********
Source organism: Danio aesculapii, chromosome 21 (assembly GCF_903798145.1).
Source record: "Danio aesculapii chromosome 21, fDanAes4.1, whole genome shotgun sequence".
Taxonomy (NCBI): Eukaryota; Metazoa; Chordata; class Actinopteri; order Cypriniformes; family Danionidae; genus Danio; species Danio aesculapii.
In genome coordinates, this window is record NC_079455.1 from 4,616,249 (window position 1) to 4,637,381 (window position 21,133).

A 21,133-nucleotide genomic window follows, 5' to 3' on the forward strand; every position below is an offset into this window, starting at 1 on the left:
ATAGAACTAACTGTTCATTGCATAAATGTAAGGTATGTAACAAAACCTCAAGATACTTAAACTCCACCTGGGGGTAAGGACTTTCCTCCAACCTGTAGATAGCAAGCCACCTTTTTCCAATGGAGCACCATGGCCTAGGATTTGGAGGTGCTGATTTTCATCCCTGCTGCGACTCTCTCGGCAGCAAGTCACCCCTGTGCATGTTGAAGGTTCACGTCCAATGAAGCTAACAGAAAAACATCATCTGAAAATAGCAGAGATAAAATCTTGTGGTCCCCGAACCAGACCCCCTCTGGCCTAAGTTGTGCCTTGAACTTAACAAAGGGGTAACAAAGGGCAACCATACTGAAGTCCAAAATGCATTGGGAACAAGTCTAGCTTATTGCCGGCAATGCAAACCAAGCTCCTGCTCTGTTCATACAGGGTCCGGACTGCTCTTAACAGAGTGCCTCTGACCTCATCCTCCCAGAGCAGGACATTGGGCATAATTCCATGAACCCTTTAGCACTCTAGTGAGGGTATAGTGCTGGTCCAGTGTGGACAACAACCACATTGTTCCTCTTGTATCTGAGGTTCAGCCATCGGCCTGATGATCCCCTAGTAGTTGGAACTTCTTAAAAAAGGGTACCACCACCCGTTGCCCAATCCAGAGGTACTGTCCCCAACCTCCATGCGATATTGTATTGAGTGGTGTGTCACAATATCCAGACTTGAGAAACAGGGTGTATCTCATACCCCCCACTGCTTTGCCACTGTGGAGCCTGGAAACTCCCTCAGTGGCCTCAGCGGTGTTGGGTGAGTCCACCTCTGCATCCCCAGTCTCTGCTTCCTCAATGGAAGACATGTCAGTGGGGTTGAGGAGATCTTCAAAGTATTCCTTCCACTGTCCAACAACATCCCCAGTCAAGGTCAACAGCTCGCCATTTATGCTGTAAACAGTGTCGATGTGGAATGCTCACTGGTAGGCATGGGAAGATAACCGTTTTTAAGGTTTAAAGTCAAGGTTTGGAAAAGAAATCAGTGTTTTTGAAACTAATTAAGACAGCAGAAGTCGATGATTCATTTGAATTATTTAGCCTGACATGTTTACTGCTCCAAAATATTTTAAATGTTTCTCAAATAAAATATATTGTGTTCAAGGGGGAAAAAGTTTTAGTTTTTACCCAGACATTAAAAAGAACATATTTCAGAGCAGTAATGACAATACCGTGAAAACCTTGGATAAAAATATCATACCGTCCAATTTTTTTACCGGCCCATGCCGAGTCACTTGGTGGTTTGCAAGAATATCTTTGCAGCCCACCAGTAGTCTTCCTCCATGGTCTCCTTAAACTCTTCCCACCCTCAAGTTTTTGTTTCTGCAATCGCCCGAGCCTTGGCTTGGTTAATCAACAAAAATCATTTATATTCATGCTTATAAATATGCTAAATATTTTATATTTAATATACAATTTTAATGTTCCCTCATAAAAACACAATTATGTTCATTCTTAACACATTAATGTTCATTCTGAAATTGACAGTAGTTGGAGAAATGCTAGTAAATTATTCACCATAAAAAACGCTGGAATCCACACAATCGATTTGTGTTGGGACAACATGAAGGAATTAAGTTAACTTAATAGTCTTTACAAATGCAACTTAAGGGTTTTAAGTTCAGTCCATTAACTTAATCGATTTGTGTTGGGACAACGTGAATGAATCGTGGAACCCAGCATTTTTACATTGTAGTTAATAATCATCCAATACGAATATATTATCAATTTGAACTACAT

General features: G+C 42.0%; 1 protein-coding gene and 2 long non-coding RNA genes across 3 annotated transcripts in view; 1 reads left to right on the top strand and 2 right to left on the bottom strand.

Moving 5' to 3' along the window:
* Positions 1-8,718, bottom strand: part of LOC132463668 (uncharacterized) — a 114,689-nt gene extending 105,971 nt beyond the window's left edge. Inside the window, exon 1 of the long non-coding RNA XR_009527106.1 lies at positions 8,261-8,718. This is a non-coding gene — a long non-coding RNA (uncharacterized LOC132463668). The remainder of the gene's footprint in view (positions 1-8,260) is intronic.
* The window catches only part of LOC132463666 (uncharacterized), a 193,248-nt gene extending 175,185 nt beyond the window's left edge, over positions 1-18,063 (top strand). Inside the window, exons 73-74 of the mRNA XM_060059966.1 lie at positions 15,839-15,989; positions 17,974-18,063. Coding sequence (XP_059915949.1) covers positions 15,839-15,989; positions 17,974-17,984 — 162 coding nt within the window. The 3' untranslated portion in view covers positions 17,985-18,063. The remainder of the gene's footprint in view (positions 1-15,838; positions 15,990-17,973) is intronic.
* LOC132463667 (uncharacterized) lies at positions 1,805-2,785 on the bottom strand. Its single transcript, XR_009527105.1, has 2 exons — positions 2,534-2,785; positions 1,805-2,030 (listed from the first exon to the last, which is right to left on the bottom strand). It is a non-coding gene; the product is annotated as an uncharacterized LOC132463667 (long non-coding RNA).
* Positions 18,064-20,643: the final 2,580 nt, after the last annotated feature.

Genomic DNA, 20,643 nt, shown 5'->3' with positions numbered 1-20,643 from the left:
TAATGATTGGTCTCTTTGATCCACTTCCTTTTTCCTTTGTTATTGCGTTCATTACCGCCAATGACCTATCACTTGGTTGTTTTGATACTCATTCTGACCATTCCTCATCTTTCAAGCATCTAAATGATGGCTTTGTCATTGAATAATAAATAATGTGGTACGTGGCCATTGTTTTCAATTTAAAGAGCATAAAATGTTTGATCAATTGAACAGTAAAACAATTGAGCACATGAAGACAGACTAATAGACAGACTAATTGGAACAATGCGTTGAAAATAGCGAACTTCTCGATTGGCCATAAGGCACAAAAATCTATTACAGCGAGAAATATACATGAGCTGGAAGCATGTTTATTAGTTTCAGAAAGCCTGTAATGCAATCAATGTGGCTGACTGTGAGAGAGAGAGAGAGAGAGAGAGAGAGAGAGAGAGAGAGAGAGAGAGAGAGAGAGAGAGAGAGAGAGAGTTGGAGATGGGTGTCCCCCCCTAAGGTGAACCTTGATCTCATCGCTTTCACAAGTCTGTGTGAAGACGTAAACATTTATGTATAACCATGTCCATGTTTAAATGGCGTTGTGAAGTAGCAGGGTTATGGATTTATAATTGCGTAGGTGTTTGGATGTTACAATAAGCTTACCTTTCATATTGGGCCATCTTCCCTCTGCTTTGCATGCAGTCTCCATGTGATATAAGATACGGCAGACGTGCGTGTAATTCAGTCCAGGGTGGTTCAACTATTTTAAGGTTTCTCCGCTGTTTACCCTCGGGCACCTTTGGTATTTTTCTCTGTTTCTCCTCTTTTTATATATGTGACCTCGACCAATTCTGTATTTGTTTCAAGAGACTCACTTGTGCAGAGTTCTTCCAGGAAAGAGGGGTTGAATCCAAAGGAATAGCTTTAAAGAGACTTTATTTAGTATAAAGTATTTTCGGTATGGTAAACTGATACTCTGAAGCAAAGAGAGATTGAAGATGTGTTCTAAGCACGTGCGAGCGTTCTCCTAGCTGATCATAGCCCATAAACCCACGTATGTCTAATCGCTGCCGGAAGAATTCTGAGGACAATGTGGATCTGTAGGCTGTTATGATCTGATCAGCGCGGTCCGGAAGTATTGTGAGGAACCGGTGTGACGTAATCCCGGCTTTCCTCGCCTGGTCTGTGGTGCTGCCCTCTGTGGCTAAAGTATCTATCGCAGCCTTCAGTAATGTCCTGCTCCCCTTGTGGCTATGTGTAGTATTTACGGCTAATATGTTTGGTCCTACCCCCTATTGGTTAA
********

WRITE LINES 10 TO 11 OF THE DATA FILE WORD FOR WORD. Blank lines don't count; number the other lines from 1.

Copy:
* The window catches only part of LOC132463666 (uncharacterized), a 193,248-nt gene extending 175,185 nt beyond the window's left edge, over positions 1-18,063 (top strand). Inside the window, exons 73-74 of the mRNA XM_060059966.1 lie at positions 15,839-15,989; positions 17,974-18,063. Coding sequence (XP_059915949.1) covers positions 15,839-15,989; positions 17,974-17,984 — 162 coding nt within the window. The 3' untranslated portion in view covers positions 17,985-18,063. The remainder of the gene's footprint in view (positions 1-15,838; positions 15,990-17,973) is intronic.
* LOC132463667 (uncharacterized) lies at positions 1,805-2,785 on the bottom strand. Its single transcript, XR_009527105.1, has 2 exons — positions 2,534-2,785; positions 1,805-2,030 (listed from the first exon to the last, which is right to left on the bottom strand). It is a non-coding gene; the product is annotated as an uncharacterized LOC132463667 (long non-coding RNA).